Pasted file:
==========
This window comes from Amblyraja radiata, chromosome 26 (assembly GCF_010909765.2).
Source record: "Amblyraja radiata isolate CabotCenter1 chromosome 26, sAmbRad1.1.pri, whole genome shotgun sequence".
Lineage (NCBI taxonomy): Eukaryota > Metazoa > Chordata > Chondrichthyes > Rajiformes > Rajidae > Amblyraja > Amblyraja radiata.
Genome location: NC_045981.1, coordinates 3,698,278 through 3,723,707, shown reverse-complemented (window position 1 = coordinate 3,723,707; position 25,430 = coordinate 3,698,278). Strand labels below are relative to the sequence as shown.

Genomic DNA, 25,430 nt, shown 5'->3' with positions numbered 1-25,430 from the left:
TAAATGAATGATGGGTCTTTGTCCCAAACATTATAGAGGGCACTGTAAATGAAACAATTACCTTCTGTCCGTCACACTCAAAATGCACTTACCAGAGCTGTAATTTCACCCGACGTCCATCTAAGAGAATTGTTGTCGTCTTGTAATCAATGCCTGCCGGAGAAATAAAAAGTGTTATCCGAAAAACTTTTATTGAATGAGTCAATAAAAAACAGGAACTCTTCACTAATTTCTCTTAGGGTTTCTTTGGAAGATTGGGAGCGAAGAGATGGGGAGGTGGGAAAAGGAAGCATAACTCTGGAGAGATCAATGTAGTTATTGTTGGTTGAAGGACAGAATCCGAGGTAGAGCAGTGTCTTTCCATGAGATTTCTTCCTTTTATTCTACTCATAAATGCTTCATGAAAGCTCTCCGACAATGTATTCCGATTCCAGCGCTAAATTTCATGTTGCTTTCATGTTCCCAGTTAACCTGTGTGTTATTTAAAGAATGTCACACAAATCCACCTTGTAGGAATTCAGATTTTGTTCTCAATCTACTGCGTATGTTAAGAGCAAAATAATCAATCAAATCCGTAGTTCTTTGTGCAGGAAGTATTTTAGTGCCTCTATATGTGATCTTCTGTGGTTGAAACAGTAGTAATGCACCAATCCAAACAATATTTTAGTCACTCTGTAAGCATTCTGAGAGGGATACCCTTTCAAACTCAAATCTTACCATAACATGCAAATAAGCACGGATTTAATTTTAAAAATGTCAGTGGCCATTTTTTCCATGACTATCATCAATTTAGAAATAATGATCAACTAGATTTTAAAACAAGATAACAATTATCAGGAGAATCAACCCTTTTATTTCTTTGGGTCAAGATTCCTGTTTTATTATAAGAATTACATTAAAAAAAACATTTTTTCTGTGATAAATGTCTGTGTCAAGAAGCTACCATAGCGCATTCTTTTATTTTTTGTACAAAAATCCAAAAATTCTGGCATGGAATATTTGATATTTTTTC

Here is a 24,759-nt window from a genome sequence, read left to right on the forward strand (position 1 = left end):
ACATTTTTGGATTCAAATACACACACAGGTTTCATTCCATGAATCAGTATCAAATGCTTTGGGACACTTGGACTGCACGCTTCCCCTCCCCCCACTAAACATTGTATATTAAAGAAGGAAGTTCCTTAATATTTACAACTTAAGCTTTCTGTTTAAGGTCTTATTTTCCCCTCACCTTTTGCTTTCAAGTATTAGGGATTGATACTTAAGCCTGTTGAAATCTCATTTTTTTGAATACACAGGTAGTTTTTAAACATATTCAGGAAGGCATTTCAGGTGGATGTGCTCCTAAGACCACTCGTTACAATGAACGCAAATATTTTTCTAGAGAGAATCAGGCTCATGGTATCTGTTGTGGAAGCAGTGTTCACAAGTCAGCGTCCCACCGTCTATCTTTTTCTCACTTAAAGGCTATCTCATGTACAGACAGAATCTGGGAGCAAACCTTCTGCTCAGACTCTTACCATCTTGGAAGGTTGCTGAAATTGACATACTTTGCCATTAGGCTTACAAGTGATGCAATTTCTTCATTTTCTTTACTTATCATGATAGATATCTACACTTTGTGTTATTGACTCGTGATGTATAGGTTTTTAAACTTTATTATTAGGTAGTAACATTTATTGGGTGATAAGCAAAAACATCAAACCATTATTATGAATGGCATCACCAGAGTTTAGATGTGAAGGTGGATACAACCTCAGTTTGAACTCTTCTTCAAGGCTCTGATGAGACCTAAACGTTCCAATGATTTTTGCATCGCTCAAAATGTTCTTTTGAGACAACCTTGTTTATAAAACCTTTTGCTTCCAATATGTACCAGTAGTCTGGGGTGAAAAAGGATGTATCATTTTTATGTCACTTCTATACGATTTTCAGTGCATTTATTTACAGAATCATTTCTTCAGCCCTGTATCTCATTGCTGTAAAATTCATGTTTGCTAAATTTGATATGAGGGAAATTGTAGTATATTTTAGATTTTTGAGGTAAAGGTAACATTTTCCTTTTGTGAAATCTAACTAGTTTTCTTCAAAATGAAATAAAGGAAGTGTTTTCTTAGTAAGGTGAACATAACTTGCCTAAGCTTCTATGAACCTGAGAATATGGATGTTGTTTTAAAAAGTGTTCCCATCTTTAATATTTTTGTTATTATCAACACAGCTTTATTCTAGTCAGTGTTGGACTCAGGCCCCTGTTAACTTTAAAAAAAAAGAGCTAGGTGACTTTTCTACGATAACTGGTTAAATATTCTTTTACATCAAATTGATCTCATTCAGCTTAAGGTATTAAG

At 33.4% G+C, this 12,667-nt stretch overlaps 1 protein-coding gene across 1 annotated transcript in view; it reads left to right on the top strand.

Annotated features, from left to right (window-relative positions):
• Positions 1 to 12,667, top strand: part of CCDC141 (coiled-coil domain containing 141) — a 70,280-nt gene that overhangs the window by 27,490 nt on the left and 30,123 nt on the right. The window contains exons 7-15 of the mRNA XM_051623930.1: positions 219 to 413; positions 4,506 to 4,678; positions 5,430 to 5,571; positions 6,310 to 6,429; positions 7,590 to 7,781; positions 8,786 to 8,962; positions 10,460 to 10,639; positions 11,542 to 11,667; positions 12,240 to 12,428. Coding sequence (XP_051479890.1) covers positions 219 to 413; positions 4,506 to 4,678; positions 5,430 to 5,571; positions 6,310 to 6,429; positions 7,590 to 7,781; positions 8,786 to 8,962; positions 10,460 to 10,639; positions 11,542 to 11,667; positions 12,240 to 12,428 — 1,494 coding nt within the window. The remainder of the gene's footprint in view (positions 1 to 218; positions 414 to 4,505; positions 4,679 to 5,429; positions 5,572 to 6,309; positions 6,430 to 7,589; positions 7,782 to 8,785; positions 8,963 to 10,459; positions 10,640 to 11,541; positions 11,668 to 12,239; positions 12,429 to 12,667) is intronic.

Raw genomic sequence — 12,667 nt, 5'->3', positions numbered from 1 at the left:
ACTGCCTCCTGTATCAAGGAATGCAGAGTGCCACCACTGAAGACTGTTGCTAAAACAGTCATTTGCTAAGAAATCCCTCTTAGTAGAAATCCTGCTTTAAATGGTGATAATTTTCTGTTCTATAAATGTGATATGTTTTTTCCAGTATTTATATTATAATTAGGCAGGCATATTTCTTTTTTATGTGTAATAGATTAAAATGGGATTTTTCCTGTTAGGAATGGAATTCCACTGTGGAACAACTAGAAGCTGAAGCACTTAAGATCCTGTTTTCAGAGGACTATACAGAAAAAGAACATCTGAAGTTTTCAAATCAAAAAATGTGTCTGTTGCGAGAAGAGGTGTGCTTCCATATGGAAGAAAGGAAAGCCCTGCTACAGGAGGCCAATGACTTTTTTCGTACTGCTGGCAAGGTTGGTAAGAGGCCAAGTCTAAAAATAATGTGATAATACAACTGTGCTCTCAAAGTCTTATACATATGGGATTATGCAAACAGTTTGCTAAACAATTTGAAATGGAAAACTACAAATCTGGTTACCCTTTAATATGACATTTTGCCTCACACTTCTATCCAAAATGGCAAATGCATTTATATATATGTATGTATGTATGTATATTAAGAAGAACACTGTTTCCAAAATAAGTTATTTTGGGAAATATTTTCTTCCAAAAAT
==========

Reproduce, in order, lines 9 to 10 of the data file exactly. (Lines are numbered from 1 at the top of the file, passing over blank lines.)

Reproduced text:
At 33.4% G+C, this 12,667-nt stretch overlaps 1 protein-coding gene across 1 annotated transcript in view; it reads left to right on the top strand.

Annotated features, from left to right (window-relative positions):